For independent filmmaker Ian Thomas Ash, making documentaries is an organic process. "I'm not a journalist, and I don't try to make judgments," he says. "My reaction is to film what is going on around me and see where it leads."
In Ash's case, it has led to recognition and awards at film festivals around the world for "A2-B-C," the second of a pair of documentaries about children living in towns a stone's throw from the site of the nuclear reactor meltdowns in Fukushima Prefecture.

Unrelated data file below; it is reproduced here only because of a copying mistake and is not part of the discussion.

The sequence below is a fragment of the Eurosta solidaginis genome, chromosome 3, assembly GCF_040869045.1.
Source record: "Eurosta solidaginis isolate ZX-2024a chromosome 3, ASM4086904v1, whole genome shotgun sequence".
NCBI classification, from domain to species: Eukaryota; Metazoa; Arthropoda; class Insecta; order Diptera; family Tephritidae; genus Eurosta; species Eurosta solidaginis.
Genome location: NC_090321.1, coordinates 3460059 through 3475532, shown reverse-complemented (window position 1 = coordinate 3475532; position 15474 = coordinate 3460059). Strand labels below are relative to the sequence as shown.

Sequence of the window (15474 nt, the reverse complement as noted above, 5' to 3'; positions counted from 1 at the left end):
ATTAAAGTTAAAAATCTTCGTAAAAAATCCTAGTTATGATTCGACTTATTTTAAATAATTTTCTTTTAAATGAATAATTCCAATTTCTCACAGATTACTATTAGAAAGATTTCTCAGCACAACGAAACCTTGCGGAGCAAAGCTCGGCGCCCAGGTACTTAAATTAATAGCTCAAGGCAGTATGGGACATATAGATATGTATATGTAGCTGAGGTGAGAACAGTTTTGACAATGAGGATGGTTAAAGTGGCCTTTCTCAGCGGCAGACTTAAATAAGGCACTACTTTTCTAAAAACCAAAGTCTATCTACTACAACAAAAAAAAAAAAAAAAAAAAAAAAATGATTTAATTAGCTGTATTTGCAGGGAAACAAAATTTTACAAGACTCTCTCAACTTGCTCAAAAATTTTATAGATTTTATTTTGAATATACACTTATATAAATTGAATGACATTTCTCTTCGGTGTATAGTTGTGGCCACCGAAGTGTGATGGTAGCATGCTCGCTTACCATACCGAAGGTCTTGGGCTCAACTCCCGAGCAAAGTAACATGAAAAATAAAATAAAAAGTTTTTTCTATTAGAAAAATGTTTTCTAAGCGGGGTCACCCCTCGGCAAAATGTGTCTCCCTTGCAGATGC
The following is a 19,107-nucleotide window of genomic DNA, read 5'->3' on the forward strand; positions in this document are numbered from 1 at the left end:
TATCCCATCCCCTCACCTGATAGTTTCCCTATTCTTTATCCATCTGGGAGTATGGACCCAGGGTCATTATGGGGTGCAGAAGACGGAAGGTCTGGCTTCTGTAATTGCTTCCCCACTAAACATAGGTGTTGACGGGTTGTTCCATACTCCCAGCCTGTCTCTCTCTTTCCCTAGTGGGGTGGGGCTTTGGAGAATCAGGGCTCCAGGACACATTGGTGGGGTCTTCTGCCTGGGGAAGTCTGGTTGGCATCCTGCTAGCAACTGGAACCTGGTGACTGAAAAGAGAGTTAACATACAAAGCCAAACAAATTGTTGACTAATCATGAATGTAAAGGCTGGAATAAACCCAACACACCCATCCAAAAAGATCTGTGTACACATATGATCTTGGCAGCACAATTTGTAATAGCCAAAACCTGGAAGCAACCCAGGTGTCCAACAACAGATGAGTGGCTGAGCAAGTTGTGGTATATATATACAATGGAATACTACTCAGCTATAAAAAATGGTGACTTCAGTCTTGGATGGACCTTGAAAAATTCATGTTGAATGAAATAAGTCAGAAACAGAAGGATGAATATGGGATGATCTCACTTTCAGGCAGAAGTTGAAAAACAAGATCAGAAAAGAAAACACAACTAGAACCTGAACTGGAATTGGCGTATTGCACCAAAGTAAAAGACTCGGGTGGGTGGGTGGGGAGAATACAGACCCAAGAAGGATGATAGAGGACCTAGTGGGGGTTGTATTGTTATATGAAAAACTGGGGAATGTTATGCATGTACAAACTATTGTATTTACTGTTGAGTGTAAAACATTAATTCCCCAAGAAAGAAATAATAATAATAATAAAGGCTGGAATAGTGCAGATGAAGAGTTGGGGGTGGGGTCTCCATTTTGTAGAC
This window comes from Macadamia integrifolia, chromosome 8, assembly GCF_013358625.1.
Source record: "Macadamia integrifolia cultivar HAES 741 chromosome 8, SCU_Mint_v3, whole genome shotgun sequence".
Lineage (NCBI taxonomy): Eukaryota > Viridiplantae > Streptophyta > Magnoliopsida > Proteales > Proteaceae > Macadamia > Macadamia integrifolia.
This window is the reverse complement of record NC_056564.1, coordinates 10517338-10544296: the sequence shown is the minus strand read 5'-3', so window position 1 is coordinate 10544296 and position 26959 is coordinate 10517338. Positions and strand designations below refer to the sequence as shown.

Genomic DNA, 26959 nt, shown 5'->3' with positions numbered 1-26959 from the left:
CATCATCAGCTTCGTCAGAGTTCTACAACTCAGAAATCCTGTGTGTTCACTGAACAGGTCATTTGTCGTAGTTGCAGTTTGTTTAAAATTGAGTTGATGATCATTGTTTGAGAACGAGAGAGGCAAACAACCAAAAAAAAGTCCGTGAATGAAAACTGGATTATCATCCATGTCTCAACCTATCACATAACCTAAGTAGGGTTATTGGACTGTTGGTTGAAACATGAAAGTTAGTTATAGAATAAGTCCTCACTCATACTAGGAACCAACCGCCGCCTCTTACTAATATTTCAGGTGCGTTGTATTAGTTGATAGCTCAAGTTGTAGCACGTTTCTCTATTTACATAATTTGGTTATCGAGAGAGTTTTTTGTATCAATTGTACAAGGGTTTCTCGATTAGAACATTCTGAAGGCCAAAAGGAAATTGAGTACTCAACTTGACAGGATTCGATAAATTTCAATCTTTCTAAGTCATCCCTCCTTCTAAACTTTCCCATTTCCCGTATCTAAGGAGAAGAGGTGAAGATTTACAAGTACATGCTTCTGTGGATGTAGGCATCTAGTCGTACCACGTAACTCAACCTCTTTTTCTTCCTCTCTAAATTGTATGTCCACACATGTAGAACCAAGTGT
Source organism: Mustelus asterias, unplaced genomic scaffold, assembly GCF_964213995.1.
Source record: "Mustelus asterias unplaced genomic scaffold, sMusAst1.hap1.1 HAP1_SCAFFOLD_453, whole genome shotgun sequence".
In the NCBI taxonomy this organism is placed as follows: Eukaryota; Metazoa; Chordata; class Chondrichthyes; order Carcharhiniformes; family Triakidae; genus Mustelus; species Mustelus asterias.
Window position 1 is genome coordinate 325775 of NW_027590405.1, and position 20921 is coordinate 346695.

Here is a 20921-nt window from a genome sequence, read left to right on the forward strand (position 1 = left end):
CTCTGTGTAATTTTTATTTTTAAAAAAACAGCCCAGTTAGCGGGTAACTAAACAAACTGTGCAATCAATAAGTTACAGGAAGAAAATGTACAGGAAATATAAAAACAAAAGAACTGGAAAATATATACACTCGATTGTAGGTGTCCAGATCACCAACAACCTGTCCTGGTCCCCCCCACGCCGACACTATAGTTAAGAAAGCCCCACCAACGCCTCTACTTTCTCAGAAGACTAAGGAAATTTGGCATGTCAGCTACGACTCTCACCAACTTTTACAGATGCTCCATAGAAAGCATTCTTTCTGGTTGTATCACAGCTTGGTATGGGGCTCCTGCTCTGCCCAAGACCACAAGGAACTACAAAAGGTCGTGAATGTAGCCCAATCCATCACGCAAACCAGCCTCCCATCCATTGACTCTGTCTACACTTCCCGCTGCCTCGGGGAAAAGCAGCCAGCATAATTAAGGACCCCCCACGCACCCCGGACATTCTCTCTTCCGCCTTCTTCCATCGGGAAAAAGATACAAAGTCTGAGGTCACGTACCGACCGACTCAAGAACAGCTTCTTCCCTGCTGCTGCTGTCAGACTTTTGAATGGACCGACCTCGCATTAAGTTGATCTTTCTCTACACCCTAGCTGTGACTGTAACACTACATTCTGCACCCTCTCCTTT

Ash, an American who has called Japan home for the past 10 years, was in Tokyo when the massive earthquake struck on March 11, 2011. He began by simply filming scenes around him, such as the panic buying and setsuden electricity-saving measures, little knowing this would become the prologue to a much bigger story.